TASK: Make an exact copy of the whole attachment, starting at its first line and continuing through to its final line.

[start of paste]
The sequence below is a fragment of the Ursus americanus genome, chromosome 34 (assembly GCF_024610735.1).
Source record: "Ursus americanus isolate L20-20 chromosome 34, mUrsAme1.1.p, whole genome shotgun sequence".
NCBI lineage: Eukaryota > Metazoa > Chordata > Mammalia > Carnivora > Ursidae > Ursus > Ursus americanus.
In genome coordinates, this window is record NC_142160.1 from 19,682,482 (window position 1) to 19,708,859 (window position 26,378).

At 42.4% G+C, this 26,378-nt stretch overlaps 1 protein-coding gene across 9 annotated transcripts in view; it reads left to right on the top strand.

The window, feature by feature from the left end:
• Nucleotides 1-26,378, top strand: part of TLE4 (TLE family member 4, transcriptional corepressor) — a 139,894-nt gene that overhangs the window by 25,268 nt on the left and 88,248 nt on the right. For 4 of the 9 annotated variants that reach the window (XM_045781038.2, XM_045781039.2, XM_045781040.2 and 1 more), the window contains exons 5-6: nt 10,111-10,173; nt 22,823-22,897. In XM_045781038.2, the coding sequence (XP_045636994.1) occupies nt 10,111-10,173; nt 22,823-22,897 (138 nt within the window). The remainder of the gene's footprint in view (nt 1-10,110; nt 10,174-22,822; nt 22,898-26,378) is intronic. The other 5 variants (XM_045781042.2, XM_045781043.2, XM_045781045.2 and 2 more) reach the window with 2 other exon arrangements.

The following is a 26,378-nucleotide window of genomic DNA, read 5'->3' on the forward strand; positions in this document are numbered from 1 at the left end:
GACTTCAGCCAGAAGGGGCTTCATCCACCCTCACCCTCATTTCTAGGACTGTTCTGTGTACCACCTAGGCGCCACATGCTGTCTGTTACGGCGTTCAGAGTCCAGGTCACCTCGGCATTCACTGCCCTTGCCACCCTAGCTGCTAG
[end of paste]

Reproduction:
The sequence below is a fragment of the Ursus americanus genome, chromosome 34 (assembly GCF_024610735.1).
Source record: "Ursus americanus isolate L20-20 chromosome 34, mUrsAme1.1.p, whole genome shotgun sequence".
NCBI lineage: Eukaryota > Metazoa > Chordata > Mammalia > Carnivora > Ursidae > Ursus > Ursus americanus.
In genome coordinates, this window is record NC_142160.1 from 19,682,482 (window position 1) to 19,708,859 (window position 26,378).

At 42.4% G+C, this 26,378-nt stretch overlaps 1 protein-coding gene across 9 annotated transcripts in view; it reads left to right on the top strand.

The window, feature by feature from the left end:
• Nucleotides 1-26,378, top strand: part of TLE4 (TLE family member 4, transcriptional corepressor) — a 139,894-nt gene that overhangs the window by 25,268 nt on the left and 88,248 nt on the right. For 4 of the 9 annotated variants that reach the window (XM_045781038.2, XM_045781039.2, XM_045781040.2 and 1 more), the window contains exons 5-6: nt 10,111-10,173; nt 22,823-22,897. In XM_045781038.2, the coding sequence (XP_045636994.1) occupies nt 10,111-10,173; nt 22,823-22,897 (138 nt within the window). The remainder of the gene's footprint in view (nt 1-10,110; nt 10,174-22,822; nt 22,898-26,378) is intronic. The other 5 variants (XM_045781042.2, XM_045781043.2, XM_045781045.2 and 2 more) reach the window with 2 other exon arrangements.

The following is a 26,378-nucleotide window of genomic DNA, read 5'->3' on the forward strand; positions in this document are numbered from 1 at the left end:
GACTTCAGCCAGAAGGGGCTTCATCCACCCTCACCCTCATTTCTAGGACTGTTCTGTGTACCACCTAGGCGCCACATGCTGTCTGTTACGGCGTTCAGAGTCCAGGTCACCTCGGCATTCACTGCCCTTGCCACCCTAGCTGCTAG